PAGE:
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  1. Jenkins
  2. JENKINS-60317

Encrypt the temporary keystore and keys with a random password in certificate binding

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    Details

    • Type: New Feature
    • Status: Open (View Workflow)
    • Priority: Minor
    • Resolution: Unresolved
    • Labels:
      None
    • Environment:
      Jenkins 2.190.3
      Credentials Binding Plugin 1.20
      Credentials Plugin 2.3.0
    • Similar Issues:

      Description

      Current behaviour

      Nowadays, when the Credentials Binding Plugin is used on a certificate credential, CertificateMultiBinding calls credentials.getPassword() and credentials.getKeyStore() and saves the KeyStore to a temporary file encrypted with this password. Typically, any private keys within the KeyStore have already been encrypted with the same password; otherwise, the Credentials Plugin would have warned about the unaccessible key when the PKCS#12 file was uploaded to Jenkins.

      Desired change

      CertificateMultiBinding could be changed to generate a random password and use that when it passes the credential to the job. This would mean:

      • Generate a cryptographically random temporary password.
      • Create a temporary KeyStore.
      • Enumerate the KeyStore of the credential. Decrypt each key with the password of the credential, encrypt with the temporary password, and add to the temporary KeyStore.
      • Save the temporary KeyStore to the temporary file, encrypting it with the temporary password.
      • Pass the temporary password to the passwordVariable.

      If passwordVariable is empty, i.e. there is no way to pass the generated password to the job, then CertificateMultiBinding should behave the same as now.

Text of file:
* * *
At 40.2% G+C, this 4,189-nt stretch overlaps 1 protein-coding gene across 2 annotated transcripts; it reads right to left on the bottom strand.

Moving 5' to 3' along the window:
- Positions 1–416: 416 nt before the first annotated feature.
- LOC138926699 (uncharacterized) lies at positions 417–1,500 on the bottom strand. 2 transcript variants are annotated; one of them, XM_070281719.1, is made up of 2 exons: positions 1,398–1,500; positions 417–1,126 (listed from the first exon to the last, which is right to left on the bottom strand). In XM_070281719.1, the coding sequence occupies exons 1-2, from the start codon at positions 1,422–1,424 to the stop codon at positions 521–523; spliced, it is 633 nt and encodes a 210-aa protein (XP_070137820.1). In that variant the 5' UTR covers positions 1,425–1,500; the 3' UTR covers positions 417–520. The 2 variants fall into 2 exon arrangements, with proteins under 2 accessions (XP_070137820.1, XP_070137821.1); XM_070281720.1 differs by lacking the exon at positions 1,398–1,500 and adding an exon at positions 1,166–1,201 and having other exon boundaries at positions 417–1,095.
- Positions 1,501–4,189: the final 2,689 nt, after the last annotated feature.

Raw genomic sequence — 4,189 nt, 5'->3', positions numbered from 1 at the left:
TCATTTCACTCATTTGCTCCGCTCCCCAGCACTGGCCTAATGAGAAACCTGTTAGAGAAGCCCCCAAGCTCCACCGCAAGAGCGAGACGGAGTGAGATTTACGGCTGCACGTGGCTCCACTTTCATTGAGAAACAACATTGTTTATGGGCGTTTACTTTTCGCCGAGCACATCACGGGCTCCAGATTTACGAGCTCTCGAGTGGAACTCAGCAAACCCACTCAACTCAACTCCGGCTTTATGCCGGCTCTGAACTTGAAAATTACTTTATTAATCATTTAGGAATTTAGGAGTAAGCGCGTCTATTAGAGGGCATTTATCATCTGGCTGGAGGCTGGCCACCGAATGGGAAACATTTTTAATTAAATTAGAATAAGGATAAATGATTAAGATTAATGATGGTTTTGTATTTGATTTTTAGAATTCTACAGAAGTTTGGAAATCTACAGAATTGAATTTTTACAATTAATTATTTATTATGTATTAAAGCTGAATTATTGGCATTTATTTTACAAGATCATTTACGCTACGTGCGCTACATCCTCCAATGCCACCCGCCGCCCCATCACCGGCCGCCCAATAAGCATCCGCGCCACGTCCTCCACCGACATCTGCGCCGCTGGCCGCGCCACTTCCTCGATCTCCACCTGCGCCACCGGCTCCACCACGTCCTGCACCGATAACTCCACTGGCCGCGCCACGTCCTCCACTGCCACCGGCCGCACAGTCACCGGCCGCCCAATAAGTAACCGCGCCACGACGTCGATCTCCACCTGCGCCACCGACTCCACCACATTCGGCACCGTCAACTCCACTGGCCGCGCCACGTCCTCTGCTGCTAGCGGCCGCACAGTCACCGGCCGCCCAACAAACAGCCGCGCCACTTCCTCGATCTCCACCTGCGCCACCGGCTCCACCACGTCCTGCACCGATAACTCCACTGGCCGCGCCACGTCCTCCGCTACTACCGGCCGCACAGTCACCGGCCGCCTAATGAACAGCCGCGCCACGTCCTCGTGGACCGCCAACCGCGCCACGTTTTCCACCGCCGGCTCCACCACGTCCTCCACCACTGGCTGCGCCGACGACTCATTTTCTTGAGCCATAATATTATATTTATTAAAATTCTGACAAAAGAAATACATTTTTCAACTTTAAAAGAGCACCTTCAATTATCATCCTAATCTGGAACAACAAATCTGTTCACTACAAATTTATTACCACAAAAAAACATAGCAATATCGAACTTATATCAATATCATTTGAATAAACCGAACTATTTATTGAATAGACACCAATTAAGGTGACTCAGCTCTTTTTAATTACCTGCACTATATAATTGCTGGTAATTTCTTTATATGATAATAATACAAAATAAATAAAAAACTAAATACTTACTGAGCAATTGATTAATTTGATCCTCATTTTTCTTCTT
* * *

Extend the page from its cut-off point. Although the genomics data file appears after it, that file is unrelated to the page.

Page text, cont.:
Benefits

      The benefit would be that, if the temporary password is revealed via some build log file not written by Jenkins itself (JENKINS-58664), then it would be useless for accessing any persistent KeyStore anywhere, e.g. in the workstation of a developer. The temporary password would only be valid for the temporary KeyStore, which is deleted after the withCredentials step.

      Risks

      This change however has some compatibility risks:

      • Jobs might be getting the credential password from the Credentials Binding Plugin and using it on some other keystore file.
      • Jobs might run programs that have restrictions on the length or format of the password, and the temporary password might violate those even if the password of the credential does not.
      • Some keys in the KeyStore of the credential might be encrypted with a different password not known by Jenkins. I suppose CertificateMultiBinding could catch the exception and copy those unchanged.

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              Assignee:
              Unassigned Unassigned
              Reporter:
              kon Kalle Niemitalo
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                Dates

                Created:
                Updated: